Bronze helmet recently discovered in Mongolia

Y. S. Hudiakov, N. Erdene-Ochir

Research output: Contribution to journalArticlepeer-review

6 Citations (Scopus)


In the ancient past, bronze helmets were highly valued objects. For this reason, they are seldom found at Bronze and Early Iron Age sites in the steppe belt of Eurasia. In the 1990 s, three bronze helmets of similar construction were found in Mongolia, two of which are associated with the slab grave culture. Another helmet has recently been found at Hitruun Mount (Central Mongolia). This helmet differs structurally from other helmets that have previously been found in Mongolia and the Trans-Baikal region. It has a spherical dome topped with a loop, two oval frontal notches with a nose-protecting piece between them, and holes for attaching an aventail (barmitsa) or a liner along the lower edge. The helmet resembles the protective headgear worn by the Scythians, the Saka, and the ancient nomads of Southern Manchuria. Research into this recent find has made it possible to elaborate on the chronology, cultural attribution, and typology of metal helmets used by various ethnic nomadic groups of the Bronze and Early Iron Age in Central Asia. Bronze helmets began to be produced among early Central Asian nomads in response to the use of more efficient manto-man weapons such as battleaxes and picks.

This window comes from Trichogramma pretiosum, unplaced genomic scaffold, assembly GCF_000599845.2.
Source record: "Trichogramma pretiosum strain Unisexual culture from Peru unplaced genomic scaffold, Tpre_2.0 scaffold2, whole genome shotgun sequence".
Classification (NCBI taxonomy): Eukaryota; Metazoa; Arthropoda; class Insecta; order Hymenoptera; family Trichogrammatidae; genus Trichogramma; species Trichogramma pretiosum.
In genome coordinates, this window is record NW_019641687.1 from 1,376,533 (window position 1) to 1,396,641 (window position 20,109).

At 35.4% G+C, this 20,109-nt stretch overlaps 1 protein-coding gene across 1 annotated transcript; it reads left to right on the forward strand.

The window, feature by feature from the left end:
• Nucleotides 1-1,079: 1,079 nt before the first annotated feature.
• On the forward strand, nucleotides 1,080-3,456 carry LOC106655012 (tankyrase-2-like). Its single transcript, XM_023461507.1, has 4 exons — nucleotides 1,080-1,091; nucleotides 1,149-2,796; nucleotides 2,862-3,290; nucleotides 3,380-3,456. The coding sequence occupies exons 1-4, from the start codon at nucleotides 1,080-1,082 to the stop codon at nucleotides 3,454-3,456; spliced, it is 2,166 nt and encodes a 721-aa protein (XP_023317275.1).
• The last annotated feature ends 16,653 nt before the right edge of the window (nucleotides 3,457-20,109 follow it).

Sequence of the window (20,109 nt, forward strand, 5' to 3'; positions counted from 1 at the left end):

Original languageEnglish
Pages (from-to)53-60
Number of pages8
JournalArchaeology, Ethnology and Anthropology of Eurasia
Issue number1
Publication statusPublished - 1 Mar 2010
Externally publishedYes


  • ancient nomads
  • bronze helmets
  • Central Asia
  • culture of khereksurs and deer-stones
  • defensive armor
  • eastern Trans-Baikal region
  • Mongolia
  • slab graves




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